The production is directed by Joel Ivany with set and projection designs by S. Katy Tucker, costume designs by Ming Wong and lighting design by JAX Messenger.

They have set the opera unapologetically in an apartment building in Toronto occupied by people of the lower rungs of the economic ladder. We are treated to panoramic views of the city and the apartment building where we see through the windows of numerous units. Then we zero in on several apartments on two floors. Those apartments are the central but very changeable set of the production.

We are treated to extensive use of projections and a kaleidoscope of colours that are eye-catching and impressive. There is some indication of a forest in the midst of all this but it quickly disappears and we are kept so busy looking at everything else that we hardly notice the forest.
A scene from the Canadian Opera Company’s Hansel & Gretel. Photo: Michael Cooper
Then it gets murky and confusing. We know the fairy tale and we know the plot of Hansel and Gretel. Ivany has something happening in one or two apartments at most times and there are occasions when I have no idea what is happening there. Hansel and Gretel are dealing with the Witch below and someone in the upper apartment is drinking something that he took from the fridge and a woman in another apartment is doing something else. I try to ignore them but what in the world are they doing?

Hansel and Gretel’s first meeting with The Witch takes place in the corner of the stage and they stay there for a while. Why? The oven in which the children are to be roasted is a large wooden cabinet. We don’t need anything more graphic, thank you. But what is Peter doing coming on the stage, getting in the oven and shaking it? Who is the woman that comes in from the other side of the stage and speaks with The Witch and disappears? What did I miss?

Did I tell you about the cute dog in the upper apartment? And my companion noted that the children go and sleep in a strange man’s apartment. “Shouldn’t we be calling social services?” she asked.

All of this was unnecessary, annoying and confusing. It has the effect of making the post-performance conversation focus on the needless aspects instead of the main point which was a splendidly sung and otherwise wonderful production.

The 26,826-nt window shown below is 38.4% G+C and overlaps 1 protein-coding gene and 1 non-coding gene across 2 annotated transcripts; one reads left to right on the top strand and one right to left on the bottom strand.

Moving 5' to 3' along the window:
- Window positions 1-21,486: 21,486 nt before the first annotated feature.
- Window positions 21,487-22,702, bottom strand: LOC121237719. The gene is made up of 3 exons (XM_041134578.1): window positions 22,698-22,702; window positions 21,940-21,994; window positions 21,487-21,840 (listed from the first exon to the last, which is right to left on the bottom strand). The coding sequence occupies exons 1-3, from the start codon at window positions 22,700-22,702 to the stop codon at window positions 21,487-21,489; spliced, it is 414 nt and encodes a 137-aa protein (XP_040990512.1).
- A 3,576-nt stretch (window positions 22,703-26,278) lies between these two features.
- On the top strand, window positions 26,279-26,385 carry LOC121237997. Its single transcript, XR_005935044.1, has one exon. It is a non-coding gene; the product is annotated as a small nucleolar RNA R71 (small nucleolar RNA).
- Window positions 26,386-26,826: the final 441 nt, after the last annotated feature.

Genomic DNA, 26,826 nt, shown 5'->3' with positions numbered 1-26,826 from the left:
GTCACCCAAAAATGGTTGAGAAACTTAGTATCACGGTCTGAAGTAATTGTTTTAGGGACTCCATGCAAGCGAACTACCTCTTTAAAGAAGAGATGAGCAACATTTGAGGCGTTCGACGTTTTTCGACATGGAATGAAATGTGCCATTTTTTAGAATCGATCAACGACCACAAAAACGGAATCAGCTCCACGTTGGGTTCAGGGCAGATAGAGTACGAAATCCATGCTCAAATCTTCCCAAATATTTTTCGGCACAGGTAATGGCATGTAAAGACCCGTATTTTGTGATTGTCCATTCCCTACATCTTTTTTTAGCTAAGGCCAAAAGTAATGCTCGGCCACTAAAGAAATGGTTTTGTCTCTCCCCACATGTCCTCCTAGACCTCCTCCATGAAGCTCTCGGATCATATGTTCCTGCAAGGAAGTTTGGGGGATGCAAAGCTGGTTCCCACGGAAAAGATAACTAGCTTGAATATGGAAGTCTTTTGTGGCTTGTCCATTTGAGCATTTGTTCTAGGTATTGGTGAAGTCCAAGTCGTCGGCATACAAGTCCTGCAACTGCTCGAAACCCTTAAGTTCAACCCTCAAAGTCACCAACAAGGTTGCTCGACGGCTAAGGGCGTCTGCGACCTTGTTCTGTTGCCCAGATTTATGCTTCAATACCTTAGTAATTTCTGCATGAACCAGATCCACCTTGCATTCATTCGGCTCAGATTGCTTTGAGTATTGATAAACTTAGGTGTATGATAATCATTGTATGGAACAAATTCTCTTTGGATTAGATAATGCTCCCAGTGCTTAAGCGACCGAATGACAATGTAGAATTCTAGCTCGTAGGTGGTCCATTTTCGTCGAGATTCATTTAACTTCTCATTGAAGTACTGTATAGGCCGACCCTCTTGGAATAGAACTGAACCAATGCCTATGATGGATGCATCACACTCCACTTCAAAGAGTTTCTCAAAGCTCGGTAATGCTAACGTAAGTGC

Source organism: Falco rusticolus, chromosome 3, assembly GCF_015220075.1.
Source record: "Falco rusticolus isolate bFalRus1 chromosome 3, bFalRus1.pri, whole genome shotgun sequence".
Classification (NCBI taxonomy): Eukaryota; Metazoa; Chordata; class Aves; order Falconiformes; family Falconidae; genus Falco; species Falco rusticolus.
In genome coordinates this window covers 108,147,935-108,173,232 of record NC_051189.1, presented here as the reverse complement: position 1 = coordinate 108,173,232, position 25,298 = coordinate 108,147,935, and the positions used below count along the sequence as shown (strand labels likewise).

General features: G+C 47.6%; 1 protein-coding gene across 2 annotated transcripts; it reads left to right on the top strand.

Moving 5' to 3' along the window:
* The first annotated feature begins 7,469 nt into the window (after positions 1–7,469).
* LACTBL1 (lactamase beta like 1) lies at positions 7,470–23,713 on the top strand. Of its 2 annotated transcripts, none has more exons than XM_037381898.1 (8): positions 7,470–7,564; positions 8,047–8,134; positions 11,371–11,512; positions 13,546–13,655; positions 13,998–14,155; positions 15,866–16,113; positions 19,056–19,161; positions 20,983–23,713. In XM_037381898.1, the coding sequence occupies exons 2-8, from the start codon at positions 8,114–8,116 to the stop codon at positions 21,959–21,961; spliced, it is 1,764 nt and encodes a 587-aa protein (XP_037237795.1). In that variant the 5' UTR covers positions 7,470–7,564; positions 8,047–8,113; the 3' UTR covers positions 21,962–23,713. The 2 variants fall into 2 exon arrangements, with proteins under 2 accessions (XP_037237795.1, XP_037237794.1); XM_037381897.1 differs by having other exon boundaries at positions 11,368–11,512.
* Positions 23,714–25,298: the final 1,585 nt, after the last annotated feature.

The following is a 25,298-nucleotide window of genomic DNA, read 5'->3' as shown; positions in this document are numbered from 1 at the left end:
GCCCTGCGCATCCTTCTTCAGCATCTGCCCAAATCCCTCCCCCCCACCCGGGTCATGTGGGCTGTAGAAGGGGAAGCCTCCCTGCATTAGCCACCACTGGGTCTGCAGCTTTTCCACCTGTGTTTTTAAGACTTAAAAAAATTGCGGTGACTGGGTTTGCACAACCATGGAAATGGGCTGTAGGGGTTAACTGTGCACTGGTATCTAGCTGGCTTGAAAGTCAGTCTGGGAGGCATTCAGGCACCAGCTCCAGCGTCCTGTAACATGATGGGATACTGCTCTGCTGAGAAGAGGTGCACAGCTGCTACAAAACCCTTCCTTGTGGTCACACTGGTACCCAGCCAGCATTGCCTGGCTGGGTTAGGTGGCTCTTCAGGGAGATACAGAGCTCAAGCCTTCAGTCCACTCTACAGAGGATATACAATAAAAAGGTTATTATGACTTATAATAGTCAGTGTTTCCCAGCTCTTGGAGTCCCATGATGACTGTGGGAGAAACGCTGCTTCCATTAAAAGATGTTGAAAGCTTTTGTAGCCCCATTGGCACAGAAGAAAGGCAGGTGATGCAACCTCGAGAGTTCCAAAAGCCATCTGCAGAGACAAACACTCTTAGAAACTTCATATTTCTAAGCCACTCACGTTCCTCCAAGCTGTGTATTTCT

Hansel and Gretel by Engelbert Humperdinck is being performed seven times between February 6 and 21, 2020 at the Four Seasons Centre for the Performing Arts, 145 Queen Street West, Toronto, Ontario. Tel:  416-363-6671.

James Karas is the Senior Editor - Culture of The Greek Press

Saturday, January 25, 2020


Reviewed by James Karas
The Canadian Opera Company dispels Toronto’s winter blues with a delicious production of Rossini’s The Barber of Seville. There may have been the odd, minor glitch but this was a highly enjoyable and splendid production.

The opera has a vocal, musical and comic momentum that can be built on with sufficient changes of pace that can take and keep the audience entertained in the wonderful world of Seville of no particular era. There we find Dr. Bartolo, an old fool who wants to marry his lovely ward Rosina for her money and much more. There is Almaviva, a handsome count who is stricken by Rosina’s beauty and has fallen hopelessly in love with her. There is Basilio, a foolish and corrupt singing teacher and, of course, the incomparable, versatile, ever-inventive town barber and factotum Figaro.
Emily D’Angelo as Rosina, Joel Allison as Fiorello, Santiago Ballerini as Count Almaviva 
and Vito Priante as Figaro in of The Barber of Seville, 2020. Photo: Michael Cooper
Rossini provides some incredible music, arias and ensemble pieces integrated with comic scenes nonpareil. All you need is the musicians and cast to deliver. Let’s start with the highly alluring Rosina in the hands and vocal chords of mezzo-soprano Emily D’Angelo. A Toronto girl! We get to know her (and love her) when she introduces herself in her cavatina “Una voce poco fa.” With energy, panache and sumptuous singing D’Angelo’s Rosina tells us that she is in love with Lindoro and swears that she will have him. She has a thousand tricks up her sleeve and she will not be trifled with by nobody, no how. And the music lesson where she and Lindoro practice an aria is a scrumptious love scene.  Clear?